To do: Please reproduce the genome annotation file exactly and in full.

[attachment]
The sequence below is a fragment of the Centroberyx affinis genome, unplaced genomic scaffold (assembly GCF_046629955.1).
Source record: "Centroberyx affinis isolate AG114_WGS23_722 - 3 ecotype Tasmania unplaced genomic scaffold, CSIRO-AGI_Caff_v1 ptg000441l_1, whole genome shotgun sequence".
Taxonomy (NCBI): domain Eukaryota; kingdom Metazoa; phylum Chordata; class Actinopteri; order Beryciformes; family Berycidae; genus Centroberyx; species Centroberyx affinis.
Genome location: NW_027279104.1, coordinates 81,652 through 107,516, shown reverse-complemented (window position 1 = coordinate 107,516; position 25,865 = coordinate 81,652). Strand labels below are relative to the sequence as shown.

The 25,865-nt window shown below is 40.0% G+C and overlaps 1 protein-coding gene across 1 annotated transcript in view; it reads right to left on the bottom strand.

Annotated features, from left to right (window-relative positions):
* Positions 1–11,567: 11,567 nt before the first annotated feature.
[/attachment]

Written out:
The sequence below is a fragment of the Centroberyx affinis genome, unplaced genomic scaffold (assembly GCF_046629955.1).
Source record: "Centroberyx affinis isolate AG114_WGS23_722 - 3 ecotype Tasmania unplaced genomic scaffold, CSIRO-AGI_Caff_v1 ptg000441l_1, whole genome shotgun sequence".
Taxonomy (NCBI): domain Eukaryota; kingdom Metazoa; phylum Chordata; class Actinopteri; order Beryciformes; family Berycidae; genus Centroberyx; species Centroberyx affinis.
Genome location: NW_027279104.1, coordinates 81,652 through 107,516, shown reverse-complemented (window position 1 = coordinate 107,516; position 25,865 = coordinate 81,652). Strand labels below are relative to the sequence as shown.

The 25,865-nt window shown below is 40.0% G+C and overlaps 1 protein-coding gene across 1 annotated transcript in view; it reads right to left on the bottom strand.

Annotated features, from left to right (window-relative positions):
* Positions 1–11,567: 11,567 nt before the first annotated feature.